Configures the load threshold at which the access point starts steering regardless of the load threshold of the neighbor access points. Increase the value in low-quality/high-density scenarios such as stadiums. Decrease the value in high-quality/high-throughput scenarios such as offices/schools. Default value: 80 %

    Balancing difference:
    Configures the load difference between access points at which clients are steered to the access point with the lesser load. High values lead to less balanced installations, low values lead to more steering of the clients. Increase the value if excessive client steering is happening. Decrease the value to achieve maximum balancing ac ross the installation. The default setting has been chosen for office and school environments. Default value: 10 %

    Maximum neighbor count:
    Configures the number of neighbor access points that Client Management on this access point takes into consideration. In high-density scenarios, a lower number can be advantageous as clients are predominantly steered to nearby access points and less management communication is required between the access points. Values < 4 are not recommended, as there are not enough available access points for useful steering decisions. Values > 72 are not supported due to limitations of the 802.11 protocol. Default value: 20 APs

    Neighbor signal threshold:
    Configures the signal strength that an AP must display in order to be classified as a neighbor access point. Increase the value for high-density scenarios (for example: -60, -50). Decrease the value for scenarios where widespread coverage is required (e.g. -80, -90). Default value: -70 dBm

    Minimum load difference:
    Configures the minimum load difference between neighboring access points for steering to be performed between these access points. Steering is only performed when the configured load threshold is exceeded. To avoid miscalculation, the minimum load difference should not exceed the value for balancing difference. Increase the value for less steering in the installation. Decrease the value for more steering in the installation. Default value: 5 %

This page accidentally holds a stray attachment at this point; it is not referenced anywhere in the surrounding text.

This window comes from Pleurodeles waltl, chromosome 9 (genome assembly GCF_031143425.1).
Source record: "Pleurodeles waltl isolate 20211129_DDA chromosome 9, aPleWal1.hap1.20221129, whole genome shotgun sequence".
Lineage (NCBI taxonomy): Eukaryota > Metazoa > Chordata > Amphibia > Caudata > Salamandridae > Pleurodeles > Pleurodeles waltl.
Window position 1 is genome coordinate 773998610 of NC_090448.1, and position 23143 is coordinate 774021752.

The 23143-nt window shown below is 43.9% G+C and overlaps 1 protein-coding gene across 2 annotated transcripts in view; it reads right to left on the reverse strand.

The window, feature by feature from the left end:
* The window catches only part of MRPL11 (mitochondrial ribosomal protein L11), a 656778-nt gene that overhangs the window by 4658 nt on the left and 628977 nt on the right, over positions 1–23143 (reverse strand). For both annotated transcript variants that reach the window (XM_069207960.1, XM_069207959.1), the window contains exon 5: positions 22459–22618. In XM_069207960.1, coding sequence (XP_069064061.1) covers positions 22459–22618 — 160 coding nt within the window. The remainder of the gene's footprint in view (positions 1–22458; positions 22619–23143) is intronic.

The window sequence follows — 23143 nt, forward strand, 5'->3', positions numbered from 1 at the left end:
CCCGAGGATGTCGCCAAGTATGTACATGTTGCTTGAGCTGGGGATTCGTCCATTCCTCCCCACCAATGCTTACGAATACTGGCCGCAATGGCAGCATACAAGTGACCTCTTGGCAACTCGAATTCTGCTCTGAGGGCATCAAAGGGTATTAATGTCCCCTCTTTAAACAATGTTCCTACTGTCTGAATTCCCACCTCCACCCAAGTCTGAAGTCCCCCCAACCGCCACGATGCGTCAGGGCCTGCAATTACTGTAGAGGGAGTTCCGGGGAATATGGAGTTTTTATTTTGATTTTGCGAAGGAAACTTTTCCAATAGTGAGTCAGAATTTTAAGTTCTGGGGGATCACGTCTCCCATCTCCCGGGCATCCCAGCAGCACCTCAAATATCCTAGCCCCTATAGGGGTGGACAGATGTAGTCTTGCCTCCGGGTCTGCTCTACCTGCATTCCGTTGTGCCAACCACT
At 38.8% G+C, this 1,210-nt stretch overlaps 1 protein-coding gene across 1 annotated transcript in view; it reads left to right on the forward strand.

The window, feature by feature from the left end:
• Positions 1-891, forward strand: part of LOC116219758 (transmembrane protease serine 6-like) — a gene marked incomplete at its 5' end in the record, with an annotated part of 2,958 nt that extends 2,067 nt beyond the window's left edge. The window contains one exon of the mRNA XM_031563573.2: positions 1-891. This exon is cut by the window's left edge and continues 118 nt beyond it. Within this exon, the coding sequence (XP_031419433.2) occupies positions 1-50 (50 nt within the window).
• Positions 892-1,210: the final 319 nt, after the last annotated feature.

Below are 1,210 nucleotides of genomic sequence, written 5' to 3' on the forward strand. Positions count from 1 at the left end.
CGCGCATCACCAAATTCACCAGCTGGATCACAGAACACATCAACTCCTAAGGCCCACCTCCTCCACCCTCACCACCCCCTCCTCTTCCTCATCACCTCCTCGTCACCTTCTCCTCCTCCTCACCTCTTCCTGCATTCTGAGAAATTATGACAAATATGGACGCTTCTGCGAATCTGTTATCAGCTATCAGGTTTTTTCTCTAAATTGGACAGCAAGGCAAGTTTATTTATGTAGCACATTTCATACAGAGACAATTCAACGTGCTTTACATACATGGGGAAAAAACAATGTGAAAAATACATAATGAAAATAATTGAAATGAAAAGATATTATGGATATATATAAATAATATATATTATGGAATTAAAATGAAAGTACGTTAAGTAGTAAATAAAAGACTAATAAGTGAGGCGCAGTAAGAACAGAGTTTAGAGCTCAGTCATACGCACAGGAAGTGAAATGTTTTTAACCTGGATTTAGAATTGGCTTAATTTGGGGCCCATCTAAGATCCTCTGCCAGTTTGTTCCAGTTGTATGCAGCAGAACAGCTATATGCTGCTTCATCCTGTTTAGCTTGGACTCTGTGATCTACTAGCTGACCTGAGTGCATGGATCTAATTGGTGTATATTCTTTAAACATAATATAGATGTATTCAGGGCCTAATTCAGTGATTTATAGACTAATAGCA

Daily env. scan hour:
    Configures the time at which the daily environment scan is performed as required by Client Management. The exact time of the scan is spread over a 30-minute window to minimize conflicts between concurrent environment scans. The environment scan takes about 15 seconds. No WLAN data is exchanged while the WLAN module is scanning. Default value: 03:00 hours

    Scan period:
    Configures the length of the environment scan used to identify neighbor access points. The scan period should be 2 to 2.5 times the configured beacon interval; the default value is suitable for the default beacon interval. This value can be configured from 200 ms to 1000 ms. Default value: 400 ms

    AP steering RSSI threshold:
    The signal strength that a client must have on a remote access point in order to be steered to it. A higher signal threshold reduces the number of potentially steerable clients, thus limiting the options available to the Client Management. At the same time this would be useful in environments with high quality demands, for example where VoIP is heavily used. This requires very good signal coverage and a higher density of access points.

    A lower signal threshold increases the number of potentially steerable clients, although there is a risk that clients could be assigned to access points with a poor signal quality. Clients may even refuse to be steered to an access point with a poorer signal quality. This is a help in environments with coverage over a large area. Values below -80 dBm produce poor results, as the likelihood increases that clients cannot connect to the access points they are being steered to. The default value is ideal for office environments. Default value: -75 dBm

    Remote station expiration:
    Time for which an access point remembers the information about the clients of a neighboring access point. This information is used to speed up the steering decisions. The default value suits office environments with a relatively static set-up and few moving clients.

    Set lower values in environments with larger numbers of moving clients or with clients that connect for a short time only. Values that are too high lead to incorrect steering if the information of the cache no longer applies. Default value: 600 seconds

    Band ratio:
    Configures the intended distribution of clients between the radio bands. The configured ratio specifies what proportion of clients should be steered to the 5-GHz band. Default value: 75 %

    Band steering RSSI threshold:
    Configures the signal strength (RSSI) that a client "displays" on the other radio band in order to be steered there. The default setting is suitable for office environments. Default value: -65 dBm